Last weekend, my youngest aunt and her family were in town for a preseason football game. They were gracious enough to bring me up some stuff from home.

I suspect my mom got a bit carried away with cleaning out her cookbook cupboard, because she sent me something like twenty editions of Taste of Home Quick Cooking.

But I love Taste of Home, so this is totally okay.

I was on my own for dinner tonight, and so I turned to my latest acquisition for guidance. Sure enough, I had barely flipped through the pages of my random edition before I found something that sounded perfect. The entry is called "Sesame Broccoli," and it was submitted by someone named Myrna Innes for the July/August 2003 edition.

I did add a bit to Myrna's recipe, but not much. I'll note my changes.
"Sesame Broccoli" (with Rice Noodles)
1 cup water (Note: I almost always ignore the amount of water for boiling things. Fill pan with water. Boil things. Done).
1 pound fresh broccoli spears (or, in my case, 1/4 bag of frozen broccoli spears)
*Approximately 1 oz of dry rice sticks
1 Tbsp. sesame seeds
*3 cloves garlic, pressed
4 tsp olive or canola oil, divided
1 Tbsp. sugar
1 Tbsp. lemon juice (I used lime juice. It's just what I grabbed first).
1 Tbsp. soy sauce.

*Stuff I added to the original recipe.

In a saucepan, boil the water and add the noodles and broccoli. Boil until tender. Meanwhile, heat 1 tsp. oil in a small skillet. Once hot, add the sesame seeds and saute until brown. This goes surprisingly fast. Don't think you can walk away during this part. It seriously took me about fifteen seconds, tops.
Remove the skillet from the heat. I added some pressed garlic here, since the skillet was still hot enough to cook it a bit.
Add the sugar, lemon (or lime) juice, soy sauce, and the rest of the oil. Mix well, set aside.

Once the broccoli and rice sticks are done, drain them well, then toss with the sesame seed mixture.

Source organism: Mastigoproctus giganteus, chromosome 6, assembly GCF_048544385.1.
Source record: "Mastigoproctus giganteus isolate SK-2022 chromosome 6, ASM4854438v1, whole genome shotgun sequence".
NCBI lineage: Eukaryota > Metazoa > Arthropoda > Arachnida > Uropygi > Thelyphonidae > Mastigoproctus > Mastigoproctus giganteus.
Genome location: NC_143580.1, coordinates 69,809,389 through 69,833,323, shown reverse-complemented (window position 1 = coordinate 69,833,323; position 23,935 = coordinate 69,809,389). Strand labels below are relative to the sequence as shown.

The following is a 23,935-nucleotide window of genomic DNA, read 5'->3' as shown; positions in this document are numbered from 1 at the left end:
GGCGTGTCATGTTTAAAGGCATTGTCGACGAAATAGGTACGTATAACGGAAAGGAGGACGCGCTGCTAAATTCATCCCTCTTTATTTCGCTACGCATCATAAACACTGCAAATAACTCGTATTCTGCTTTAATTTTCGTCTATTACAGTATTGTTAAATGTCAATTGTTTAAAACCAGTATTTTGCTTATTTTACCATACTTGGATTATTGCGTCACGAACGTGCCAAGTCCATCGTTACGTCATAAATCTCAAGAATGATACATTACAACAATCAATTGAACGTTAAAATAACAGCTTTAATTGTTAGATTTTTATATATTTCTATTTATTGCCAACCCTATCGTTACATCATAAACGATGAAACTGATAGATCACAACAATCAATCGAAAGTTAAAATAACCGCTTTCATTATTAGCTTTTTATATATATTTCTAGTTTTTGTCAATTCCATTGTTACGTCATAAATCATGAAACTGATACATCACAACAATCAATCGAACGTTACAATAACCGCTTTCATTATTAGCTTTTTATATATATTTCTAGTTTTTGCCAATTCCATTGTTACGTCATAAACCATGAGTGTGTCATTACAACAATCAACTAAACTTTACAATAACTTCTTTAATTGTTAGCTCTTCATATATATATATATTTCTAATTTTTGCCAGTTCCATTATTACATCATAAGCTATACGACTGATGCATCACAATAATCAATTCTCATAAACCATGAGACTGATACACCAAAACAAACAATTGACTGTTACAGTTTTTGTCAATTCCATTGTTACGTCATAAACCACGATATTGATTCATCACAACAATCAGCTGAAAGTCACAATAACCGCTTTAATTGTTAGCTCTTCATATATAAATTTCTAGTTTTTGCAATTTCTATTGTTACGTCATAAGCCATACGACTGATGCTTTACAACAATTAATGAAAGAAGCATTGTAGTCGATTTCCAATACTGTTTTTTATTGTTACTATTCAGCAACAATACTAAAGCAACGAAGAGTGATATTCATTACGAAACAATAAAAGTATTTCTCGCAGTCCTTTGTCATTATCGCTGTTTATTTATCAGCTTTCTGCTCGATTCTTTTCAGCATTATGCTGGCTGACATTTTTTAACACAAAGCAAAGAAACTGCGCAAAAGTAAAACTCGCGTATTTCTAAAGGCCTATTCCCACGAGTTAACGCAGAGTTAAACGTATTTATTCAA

I sprinkled some lemon pepper on top, because I've been into it lately.

This had an incredibly homey flavor to it. The progression went something like this for me:
1st few bites: Yeah, this is okay.
Middle of eating: OMG this is soo good. Broccoli! I love broccoli! Pasta! Mmm. Lime in the background! Mmmm! This tastes like something mom would've made!
End of eating: I'm sort of full but I. Can't. Stop.


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Internet and Spices

Comments (0) | Saturday, August 21, 2010

We're back!*

Andrew and I have had the Internet for approximately one full hour now. That means posting can continue with some regularity soon!

Until I cook something worth mentioning, I thought it might be fun to share my spices spreadsheet with you all. I feel like I am always plugging Penzeys, and so I thought you might want to see what I have in my spice cabinet and what I like about each one. I am kind of new to Google Docs, but it seems to have uploaded just fine. Here is the link.

Anyway, that's it for the moment. In the meantime, comment here or on my facebook page and tell me what your favorite spices are. Or maybe, if you're not a Penzeys person, tell me about your favorite spice company.

*A Dinosaur's Story.